Trieste 2017 Dispatch: Science Fiction Both Familiar and Fresh Strikes a Chord With Festivalgoers
As is to be expected from a festival that calls itself Science + Fiction, sci-fi offerings or scientific documentaries make up the bulk of the feature film program. While in Trieste, ScreenAnarchy filled out the weekend by traveling back and forth between the Miela and Politeama Rossetti theatres to catch the Italian premieres of Science Fiction Volume 1: The Osiris Child, Before We Vanish and The Endless.
Continue reading for our festival report.
Shane Abbess’ Science Fiction Volume 1: The Osiris Child introduces us to Lt. Kane Sommerville (Daniel MacPherson), an unwitting stooge of the Exor corporation whose evil MO includes colonization and experimentation on the enslaved populace.
With zero control over their man-made monstrosities, a prison break that sees the beasts rampaging towards the capital, a cover-up scheme that would have Exor decimating all life on the planet and Sommerville’s daughter caught in the crosshairs of it all, Abbess throws everything but the kitchen sink at viewers in a film that feels cluttered from the get-go.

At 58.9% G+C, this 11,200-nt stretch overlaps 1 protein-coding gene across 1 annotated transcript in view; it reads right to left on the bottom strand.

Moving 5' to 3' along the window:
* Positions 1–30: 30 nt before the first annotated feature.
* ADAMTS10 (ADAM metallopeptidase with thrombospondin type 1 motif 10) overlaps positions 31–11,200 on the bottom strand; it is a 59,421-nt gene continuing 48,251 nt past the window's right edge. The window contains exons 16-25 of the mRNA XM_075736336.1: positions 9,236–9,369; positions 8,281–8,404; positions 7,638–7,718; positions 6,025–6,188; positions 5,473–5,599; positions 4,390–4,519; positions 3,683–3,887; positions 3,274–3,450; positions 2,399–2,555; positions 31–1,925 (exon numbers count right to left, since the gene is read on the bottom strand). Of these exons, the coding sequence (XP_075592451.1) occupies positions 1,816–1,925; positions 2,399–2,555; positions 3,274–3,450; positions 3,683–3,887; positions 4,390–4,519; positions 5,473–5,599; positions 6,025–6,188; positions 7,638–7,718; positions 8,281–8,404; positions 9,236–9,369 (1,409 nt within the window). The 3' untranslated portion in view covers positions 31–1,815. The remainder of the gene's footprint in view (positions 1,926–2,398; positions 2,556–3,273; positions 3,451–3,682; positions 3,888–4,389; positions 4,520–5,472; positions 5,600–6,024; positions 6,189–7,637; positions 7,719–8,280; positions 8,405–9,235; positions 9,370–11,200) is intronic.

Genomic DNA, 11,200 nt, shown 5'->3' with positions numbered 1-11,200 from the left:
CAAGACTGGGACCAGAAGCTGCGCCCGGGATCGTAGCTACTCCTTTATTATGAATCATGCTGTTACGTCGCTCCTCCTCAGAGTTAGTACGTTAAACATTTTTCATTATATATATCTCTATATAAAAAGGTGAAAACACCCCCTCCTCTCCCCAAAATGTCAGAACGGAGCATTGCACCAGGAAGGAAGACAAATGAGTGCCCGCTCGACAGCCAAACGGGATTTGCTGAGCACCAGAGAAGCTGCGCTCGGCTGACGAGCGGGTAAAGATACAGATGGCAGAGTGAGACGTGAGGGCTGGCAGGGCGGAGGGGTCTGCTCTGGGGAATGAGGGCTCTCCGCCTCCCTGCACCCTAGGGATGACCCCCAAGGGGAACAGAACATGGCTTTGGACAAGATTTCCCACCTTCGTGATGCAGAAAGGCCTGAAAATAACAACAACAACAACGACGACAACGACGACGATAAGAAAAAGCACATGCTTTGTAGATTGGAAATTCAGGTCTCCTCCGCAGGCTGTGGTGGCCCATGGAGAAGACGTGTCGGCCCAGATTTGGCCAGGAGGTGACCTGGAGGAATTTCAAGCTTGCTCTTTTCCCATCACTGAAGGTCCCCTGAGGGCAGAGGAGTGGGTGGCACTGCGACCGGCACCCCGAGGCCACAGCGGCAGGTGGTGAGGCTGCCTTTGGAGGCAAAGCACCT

Science Fiction Volume 1 eagerly implants the notion that the stakes are immeasurably high without ever eliciting much of an emotional response from the audience. The way in which the father-daughter relationship is superficially broached at the start of the film – manipulatively constructed to tug at the heartstrings during the climax – is just one instance in which Abbess’ film clumsily shows its seams.
Awkwardly divided in chapters, Science Fiction Volume 1 tries to ramp up suspense by intermixing action with backstory but generates little interest with Sommerville’s stereotypical travel companion, Sy Lombrok (Kellan Lutz), a prison escapee with a checkered past who now has the opportunity to redeem himself. The structure feels gimmicky and disrupts the flow with one instance of flashback exposition towards the end of the film being particularly grating for trying to choke us with false sentiment.
Much like Abbess’ previous film, Infini, an able display of craftsmanship short on original ideas, Science Fiction Volume 1 stitches together clichéd situations in a slick production designed for non-demanding audiences.
Where Abbess transports sci-fi junkies to a galaxy in which all is not well, Kurosawa Kiyoshi puts the focus on the home planet with a cheeky tale of alien visitation that forgets the spectacle one has come to associate with otherworldly invasion.